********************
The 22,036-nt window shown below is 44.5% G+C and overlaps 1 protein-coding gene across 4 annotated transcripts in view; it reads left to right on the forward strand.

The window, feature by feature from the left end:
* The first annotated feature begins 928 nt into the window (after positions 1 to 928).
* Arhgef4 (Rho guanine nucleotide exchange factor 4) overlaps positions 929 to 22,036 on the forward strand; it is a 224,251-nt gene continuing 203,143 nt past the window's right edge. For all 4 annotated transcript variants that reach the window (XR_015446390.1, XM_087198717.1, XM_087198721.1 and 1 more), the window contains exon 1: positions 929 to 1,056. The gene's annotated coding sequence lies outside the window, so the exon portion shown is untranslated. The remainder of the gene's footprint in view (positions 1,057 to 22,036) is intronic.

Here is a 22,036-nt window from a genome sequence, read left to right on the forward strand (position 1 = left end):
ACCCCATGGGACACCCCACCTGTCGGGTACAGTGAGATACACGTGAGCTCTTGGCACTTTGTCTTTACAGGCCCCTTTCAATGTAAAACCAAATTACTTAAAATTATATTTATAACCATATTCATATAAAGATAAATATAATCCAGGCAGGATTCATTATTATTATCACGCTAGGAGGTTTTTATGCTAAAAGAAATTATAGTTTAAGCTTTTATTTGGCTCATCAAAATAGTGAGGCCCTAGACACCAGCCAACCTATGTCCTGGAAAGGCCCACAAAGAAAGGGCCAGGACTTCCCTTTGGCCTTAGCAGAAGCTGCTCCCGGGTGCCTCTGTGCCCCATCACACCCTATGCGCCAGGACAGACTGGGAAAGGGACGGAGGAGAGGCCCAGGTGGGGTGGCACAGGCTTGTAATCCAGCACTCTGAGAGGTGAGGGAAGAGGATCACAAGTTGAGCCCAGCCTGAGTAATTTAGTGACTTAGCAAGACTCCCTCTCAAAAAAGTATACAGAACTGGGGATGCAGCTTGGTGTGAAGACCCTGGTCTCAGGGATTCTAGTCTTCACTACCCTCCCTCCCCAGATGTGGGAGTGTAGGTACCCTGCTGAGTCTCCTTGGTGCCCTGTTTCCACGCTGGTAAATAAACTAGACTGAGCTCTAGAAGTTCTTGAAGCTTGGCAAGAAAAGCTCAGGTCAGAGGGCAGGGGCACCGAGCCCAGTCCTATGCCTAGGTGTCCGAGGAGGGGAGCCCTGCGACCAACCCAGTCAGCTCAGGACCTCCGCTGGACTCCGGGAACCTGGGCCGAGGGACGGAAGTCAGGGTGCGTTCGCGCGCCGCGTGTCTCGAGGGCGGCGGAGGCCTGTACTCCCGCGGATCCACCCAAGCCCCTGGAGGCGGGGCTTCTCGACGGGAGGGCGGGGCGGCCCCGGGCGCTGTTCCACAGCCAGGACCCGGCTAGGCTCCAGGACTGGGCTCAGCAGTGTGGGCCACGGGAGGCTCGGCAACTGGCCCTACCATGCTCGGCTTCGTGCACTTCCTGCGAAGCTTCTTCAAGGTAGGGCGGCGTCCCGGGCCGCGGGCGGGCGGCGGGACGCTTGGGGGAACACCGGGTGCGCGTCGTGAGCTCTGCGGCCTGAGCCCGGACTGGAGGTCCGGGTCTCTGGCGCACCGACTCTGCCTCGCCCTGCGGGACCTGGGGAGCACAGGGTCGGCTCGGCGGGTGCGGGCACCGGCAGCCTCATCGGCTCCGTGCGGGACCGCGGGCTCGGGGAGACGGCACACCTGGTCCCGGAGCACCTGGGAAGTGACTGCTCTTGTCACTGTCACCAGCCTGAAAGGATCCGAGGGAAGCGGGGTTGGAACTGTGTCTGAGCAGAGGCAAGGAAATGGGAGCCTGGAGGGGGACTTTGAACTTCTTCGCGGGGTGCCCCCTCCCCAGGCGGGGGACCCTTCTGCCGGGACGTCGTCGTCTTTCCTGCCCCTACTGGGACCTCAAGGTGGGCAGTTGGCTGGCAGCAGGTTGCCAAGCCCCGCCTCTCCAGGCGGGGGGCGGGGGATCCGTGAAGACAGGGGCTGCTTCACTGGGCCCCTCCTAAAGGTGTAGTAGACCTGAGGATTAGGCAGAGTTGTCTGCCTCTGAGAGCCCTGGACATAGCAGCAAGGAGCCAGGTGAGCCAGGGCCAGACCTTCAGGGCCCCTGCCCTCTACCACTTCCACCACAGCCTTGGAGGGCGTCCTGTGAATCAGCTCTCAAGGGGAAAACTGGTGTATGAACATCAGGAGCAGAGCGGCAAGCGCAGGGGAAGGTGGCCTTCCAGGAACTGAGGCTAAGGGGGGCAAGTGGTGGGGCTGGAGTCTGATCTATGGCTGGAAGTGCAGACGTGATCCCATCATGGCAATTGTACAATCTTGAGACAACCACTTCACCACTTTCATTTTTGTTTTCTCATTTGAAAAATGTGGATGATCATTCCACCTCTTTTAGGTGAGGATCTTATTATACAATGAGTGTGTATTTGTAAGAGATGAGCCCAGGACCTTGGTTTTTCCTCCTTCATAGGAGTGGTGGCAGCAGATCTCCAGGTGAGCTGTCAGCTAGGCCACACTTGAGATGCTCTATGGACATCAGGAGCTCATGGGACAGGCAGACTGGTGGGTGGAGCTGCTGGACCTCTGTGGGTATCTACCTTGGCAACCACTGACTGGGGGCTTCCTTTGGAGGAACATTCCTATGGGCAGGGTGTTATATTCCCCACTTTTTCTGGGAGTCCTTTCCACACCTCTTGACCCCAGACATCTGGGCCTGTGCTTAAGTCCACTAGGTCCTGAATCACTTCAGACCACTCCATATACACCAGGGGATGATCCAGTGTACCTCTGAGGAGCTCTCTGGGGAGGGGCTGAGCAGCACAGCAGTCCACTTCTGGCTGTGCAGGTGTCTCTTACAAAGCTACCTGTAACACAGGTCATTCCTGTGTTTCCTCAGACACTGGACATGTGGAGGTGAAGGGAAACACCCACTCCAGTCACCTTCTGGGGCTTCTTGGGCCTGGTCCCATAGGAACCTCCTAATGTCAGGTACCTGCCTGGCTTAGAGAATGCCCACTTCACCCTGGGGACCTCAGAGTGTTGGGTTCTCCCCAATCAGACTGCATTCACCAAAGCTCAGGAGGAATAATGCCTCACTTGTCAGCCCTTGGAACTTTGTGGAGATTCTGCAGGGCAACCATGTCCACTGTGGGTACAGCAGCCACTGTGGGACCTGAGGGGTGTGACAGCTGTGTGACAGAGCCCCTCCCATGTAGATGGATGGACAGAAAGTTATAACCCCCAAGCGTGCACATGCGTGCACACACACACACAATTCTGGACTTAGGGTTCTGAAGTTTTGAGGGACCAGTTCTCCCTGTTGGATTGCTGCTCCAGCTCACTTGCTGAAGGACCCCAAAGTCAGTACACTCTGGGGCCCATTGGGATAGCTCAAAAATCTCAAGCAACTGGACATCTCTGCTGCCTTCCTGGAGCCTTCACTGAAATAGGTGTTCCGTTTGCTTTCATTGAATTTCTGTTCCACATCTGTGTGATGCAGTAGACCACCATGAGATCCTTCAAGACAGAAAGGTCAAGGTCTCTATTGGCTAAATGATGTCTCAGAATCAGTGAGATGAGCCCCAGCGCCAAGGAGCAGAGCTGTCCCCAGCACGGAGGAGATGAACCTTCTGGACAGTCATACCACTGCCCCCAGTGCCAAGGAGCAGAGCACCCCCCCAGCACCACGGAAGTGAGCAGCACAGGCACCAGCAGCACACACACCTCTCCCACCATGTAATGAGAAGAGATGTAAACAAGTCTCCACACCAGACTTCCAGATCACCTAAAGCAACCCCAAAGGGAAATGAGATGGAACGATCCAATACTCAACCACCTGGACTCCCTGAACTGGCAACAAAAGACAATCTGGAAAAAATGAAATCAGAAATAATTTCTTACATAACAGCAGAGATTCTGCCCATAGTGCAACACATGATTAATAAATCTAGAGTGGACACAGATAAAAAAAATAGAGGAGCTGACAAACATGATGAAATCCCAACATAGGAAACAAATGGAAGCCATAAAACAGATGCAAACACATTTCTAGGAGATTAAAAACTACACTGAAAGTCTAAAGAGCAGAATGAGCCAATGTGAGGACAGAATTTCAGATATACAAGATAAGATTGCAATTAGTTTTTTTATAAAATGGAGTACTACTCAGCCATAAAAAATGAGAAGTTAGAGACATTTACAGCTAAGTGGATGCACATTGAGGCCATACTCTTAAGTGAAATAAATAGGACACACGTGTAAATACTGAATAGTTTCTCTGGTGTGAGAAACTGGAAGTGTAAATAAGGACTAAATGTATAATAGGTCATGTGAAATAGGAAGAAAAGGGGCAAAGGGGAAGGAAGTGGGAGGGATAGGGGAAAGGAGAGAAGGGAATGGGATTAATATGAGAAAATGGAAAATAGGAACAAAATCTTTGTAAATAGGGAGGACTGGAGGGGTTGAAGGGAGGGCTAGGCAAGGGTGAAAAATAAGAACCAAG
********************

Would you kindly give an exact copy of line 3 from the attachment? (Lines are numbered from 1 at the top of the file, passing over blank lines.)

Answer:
* The first annotated feature begins 928 nt into the window (after positions 1 to 928).